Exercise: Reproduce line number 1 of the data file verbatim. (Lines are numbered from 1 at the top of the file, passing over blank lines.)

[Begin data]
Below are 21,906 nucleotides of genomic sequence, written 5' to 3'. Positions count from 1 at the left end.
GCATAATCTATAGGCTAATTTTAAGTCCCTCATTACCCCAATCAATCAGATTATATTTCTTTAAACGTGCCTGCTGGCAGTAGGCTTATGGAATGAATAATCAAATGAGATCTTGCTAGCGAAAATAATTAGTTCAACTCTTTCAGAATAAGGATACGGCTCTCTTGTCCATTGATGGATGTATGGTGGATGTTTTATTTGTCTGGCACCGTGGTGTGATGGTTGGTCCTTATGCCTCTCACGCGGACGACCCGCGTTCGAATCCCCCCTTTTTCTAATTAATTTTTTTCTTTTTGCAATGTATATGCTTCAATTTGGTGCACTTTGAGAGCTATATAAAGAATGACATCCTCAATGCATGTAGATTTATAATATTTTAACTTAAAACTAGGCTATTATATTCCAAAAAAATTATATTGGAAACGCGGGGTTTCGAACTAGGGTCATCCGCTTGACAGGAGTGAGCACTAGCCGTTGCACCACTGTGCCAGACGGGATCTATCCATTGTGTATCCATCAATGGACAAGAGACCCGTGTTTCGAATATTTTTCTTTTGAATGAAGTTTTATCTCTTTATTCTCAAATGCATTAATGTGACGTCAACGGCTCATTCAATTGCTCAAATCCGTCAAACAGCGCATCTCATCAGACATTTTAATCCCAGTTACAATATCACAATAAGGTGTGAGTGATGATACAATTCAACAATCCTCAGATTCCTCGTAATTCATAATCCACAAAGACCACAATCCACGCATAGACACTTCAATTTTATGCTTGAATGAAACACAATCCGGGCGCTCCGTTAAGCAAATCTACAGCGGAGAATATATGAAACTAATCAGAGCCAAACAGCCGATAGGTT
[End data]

Below are 21,906 nucleotides of genomic sequence, written 5' to 3'. Positions count from 1 at the left end.